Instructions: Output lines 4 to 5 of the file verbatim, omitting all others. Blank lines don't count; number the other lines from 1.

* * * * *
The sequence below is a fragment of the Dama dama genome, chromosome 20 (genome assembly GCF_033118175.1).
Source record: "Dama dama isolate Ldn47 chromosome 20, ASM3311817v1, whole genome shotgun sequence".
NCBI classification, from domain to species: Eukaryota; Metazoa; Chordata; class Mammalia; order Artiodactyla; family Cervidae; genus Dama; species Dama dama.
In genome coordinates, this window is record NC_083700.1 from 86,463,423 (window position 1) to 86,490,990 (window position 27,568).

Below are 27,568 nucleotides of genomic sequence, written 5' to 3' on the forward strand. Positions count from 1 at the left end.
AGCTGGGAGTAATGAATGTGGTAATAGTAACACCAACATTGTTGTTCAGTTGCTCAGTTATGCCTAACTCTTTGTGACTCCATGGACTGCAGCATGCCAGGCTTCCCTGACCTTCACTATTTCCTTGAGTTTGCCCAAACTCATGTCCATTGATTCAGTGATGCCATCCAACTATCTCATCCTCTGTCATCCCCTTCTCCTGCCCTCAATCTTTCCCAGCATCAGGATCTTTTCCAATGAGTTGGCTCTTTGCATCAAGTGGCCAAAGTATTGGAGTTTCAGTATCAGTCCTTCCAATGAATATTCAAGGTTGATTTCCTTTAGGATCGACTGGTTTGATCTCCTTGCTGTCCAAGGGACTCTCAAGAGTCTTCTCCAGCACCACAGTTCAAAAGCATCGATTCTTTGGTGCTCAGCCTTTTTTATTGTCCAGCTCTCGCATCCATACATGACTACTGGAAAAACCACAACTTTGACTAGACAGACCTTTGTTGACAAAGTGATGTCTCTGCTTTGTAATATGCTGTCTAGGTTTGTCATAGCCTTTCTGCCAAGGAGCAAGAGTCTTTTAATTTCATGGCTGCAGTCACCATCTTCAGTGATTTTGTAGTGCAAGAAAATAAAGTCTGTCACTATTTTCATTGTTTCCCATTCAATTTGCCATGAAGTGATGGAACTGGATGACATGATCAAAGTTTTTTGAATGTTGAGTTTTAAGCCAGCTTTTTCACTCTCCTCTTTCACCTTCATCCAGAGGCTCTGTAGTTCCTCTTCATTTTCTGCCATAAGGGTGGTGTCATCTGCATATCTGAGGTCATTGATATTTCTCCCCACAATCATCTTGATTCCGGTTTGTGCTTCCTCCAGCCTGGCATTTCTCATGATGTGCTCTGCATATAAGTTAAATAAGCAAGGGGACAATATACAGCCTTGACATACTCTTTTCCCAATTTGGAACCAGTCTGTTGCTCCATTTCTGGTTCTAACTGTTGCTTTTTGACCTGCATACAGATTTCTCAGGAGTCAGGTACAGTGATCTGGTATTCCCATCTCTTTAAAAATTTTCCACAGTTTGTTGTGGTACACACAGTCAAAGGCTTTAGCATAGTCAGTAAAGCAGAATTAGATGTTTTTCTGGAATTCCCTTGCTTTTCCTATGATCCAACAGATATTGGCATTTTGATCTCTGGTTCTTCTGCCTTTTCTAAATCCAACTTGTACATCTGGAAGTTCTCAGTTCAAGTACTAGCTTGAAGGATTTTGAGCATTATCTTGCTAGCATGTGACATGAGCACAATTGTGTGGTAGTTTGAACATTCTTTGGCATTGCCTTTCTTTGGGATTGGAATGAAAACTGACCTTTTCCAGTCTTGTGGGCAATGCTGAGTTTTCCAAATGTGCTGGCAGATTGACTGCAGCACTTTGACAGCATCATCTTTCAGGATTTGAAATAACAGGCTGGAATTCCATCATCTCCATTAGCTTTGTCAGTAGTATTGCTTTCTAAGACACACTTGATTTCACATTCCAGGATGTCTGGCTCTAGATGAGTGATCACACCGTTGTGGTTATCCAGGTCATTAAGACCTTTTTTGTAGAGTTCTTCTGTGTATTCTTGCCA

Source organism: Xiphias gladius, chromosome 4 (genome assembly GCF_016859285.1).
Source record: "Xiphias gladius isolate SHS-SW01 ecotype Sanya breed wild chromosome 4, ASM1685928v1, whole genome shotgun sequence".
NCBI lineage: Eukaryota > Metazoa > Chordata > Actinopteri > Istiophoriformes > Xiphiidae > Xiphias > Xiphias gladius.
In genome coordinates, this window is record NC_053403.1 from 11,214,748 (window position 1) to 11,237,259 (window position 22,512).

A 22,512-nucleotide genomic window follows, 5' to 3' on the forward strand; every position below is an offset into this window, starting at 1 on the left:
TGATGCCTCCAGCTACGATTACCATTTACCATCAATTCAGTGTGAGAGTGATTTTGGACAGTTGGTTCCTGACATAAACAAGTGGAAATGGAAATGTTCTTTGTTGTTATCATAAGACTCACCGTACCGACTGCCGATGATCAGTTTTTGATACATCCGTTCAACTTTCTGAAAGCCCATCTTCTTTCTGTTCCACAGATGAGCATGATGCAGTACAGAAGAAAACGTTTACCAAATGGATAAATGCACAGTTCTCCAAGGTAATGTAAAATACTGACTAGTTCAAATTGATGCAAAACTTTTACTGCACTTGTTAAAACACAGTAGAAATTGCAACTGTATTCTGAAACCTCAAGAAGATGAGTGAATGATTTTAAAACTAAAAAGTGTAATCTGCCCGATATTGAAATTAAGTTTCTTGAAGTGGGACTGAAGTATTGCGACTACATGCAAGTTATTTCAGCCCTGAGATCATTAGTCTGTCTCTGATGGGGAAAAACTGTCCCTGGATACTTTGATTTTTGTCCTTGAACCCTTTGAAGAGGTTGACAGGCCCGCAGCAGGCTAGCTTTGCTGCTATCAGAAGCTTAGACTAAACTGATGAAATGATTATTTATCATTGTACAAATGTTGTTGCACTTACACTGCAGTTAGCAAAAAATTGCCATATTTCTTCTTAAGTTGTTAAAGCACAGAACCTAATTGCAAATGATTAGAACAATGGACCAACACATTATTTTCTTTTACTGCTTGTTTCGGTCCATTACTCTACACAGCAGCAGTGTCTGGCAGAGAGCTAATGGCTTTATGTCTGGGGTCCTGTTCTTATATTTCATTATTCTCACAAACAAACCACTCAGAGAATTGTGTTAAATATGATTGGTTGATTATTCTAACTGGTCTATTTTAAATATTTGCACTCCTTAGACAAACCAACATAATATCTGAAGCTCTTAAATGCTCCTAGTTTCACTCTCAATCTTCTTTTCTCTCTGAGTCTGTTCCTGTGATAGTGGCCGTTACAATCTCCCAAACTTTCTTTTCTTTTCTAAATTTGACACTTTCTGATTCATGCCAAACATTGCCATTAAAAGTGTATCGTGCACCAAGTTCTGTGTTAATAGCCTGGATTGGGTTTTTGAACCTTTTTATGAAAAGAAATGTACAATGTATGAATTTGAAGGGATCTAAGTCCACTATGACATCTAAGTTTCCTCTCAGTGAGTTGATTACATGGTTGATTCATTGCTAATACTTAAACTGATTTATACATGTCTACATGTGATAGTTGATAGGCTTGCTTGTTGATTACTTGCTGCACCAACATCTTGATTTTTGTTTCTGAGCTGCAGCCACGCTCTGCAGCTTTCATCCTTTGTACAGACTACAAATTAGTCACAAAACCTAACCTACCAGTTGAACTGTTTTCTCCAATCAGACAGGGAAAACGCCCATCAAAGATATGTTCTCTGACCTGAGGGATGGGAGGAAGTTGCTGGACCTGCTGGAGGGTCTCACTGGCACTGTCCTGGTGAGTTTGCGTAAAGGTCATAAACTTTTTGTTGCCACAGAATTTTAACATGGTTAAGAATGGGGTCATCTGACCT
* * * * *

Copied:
In genome coordinates, this window is record NC_083700.1 from 86,463,423 (window position 1) to 86,490,990 (window position 27,568).

Below are 27,568 nucleotides of genomic sequence, written 5' to 3' on the forward strand. Positions count from 1 at the left end.